By Jennifer Von Ohlen
DASSEL, COKATO, MN In pursuit of promoting health through happiness, businesses and health clinics throughout (and expanding beyond) Wright County are joining the Bounce Back Project; and a few Dassel-Cokato members have brought the pursuit home, too.
The Bounce Back Project was started by the Buffalo Hospital in 2014, following the loss of two of its doctors. One died in a motor vehicle accident; the other took his own life within the hospital.
As stated on the project website, “These deaths caused us to pause and ask some important questions not only about how fragile life is, but about the choices we make each day.”
In response, the hospital decided to re-analyze its approach to providing health.
While attending a resilience conference hosted by the Minnesota Hospital Association, a handful of Buffalo’s physicians and hospital leaders learned of several tools that “promote resiliency and decrease burnout.”
The Bounce Back Project defines resiliency as the ability to bounce back from life stresses, and learn how to thrive when in the midst of stress.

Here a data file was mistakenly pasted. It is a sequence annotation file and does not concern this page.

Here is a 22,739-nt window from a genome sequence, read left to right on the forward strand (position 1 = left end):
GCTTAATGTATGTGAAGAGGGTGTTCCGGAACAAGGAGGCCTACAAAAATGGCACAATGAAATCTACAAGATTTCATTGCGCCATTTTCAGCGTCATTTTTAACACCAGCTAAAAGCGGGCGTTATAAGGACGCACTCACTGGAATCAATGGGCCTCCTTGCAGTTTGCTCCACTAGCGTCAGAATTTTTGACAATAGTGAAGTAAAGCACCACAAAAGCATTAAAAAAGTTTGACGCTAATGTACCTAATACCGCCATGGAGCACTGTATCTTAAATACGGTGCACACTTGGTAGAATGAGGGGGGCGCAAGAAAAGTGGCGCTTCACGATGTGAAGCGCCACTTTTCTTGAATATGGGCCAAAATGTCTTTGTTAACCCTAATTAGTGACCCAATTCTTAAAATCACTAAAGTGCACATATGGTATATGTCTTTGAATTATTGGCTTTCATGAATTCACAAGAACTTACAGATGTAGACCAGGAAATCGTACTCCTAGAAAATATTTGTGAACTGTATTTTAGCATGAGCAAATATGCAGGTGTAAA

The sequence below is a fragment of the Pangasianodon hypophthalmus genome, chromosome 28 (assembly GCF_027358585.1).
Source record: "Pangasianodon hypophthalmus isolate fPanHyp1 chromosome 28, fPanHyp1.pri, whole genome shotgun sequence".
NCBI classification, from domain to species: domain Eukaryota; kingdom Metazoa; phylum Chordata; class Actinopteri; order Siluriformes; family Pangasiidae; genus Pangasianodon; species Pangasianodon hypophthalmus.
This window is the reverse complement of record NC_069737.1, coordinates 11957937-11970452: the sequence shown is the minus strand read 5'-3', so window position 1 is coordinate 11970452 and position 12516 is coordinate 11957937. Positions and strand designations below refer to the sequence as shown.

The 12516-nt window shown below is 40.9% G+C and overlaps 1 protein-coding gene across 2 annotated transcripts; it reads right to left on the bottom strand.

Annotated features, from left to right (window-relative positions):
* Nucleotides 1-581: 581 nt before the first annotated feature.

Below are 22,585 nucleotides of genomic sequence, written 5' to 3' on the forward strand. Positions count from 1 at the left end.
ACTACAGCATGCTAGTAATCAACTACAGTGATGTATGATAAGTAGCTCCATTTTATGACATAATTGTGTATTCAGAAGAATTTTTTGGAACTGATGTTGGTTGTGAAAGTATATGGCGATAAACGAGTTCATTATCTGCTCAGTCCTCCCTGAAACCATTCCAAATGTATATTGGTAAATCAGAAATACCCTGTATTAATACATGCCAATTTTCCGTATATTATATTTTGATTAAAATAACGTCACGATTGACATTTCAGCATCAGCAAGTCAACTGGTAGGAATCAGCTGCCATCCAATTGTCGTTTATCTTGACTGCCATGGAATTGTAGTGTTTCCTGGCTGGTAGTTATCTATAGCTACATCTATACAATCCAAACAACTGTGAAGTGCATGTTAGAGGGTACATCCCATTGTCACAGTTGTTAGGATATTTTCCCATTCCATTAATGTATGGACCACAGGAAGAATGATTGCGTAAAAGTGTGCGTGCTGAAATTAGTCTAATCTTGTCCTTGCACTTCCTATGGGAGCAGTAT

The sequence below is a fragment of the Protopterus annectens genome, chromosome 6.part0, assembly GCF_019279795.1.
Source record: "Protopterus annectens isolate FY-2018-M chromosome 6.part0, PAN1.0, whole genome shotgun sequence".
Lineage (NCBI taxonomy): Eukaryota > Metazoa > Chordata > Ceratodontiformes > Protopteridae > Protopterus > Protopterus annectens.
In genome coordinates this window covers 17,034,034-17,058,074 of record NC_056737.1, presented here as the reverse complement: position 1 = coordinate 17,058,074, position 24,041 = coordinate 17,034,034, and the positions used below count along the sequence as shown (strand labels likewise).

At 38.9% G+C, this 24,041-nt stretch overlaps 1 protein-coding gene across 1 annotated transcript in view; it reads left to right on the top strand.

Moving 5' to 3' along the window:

“Our productivity over the past 20 years has soared, and within this increase in productivity has come an increase in our stress levels,” the website reads. “We may sacrifice accuracy and thoughtfulness for immediacy. Our work-life balance has plummeted, and burnout is being felt by many individuals.”
With this new insight, the Bounce Back Project was born; and a group promoting its intent has recently taken root in DC.
“The Dassel-Cokato Bounce Back group was gifted $10,000 by the Buffalo Hospital Foundation, to improve health through happiness in Cokato,” stated Bounce Back member Brenda Christensen. “Dassel-Cokato is a great place to live. Our residents care about each other, and gather around when we are hurting.”
“Dassel-Cokato Bounce Back is committed to improving health mental, physical, emotional, and social,” added member Annette Bohnsack. “We strive to increase resiliency, build social connections, cultivate positivity, and promote wellness.”
Toolbox to prompting happiness
When starting any project, it is essential to have the right equipment for the job.
The Bounce Back Project has listed its tools on its website, with the top three being random acts of kindness, three good things, and showing gratitude.
A random act of kindness is typically a small, unexpected gesture to benefit someone else. Examples of this may include buying a stranger’s meal or coffee, leaving an encouraging note, or helping a neighbor complete a task.
According to the Bounce Back Project website, “research has shown that performing an act of kindness produces the single most reliable momentary increase in well-being of any exercise that has been tested.”
Another tool that has provided positive results is known as “three good things,” and is Christensen’s and fellow Bounce Back member Teresa Harmala’s favorite tool.
The concept is to take some time each evening to recall three good things that happened earlier that day.